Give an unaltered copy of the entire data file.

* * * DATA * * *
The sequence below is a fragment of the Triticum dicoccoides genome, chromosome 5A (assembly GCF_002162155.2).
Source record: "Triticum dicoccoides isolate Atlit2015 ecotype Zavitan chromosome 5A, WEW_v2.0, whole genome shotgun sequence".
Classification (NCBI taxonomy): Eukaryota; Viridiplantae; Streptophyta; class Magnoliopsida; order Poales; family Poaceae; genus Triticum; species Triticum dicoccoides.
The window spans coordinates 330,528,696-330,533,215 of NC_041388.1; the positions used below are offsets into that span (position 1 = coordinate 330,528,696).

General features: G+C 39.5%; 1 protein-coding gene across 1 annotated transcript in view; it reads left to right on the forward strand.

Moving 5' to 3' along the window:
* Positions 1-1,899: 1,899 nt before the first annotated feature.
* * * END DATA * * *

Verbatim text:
The sequence below is a fragment of the Triticum dicoccoides genome, chromosome 5A (assembly GCF_002162155.2).
Source record: "Triticum dicoccoides isolate Atlit2015 ecotype Zavitan chromosome 5A, WEW_v2.0, whole genome shotgun sequence".
Classification (NCBI taxonomy): Eukaryota; Viridiplantae; Streptophyta; class Magnoliopsida; order Poales; family Poaceae; genus Triticum; species Triticum dicoccoides.
The window spans coordinates 330,528,696-330,533,215 of NC_041388.1; the positions used below are offsets into that span (position 1 = coordinate 330,528,696).

General features: G+C 39.5%; 1 protein-coding gene across 1 annotated transcript in view; it reads left to right on the forward strand.

Moving 5' to 3' along the window:
* Positions 1-1,899: 1,899 nt before the first annotated feature.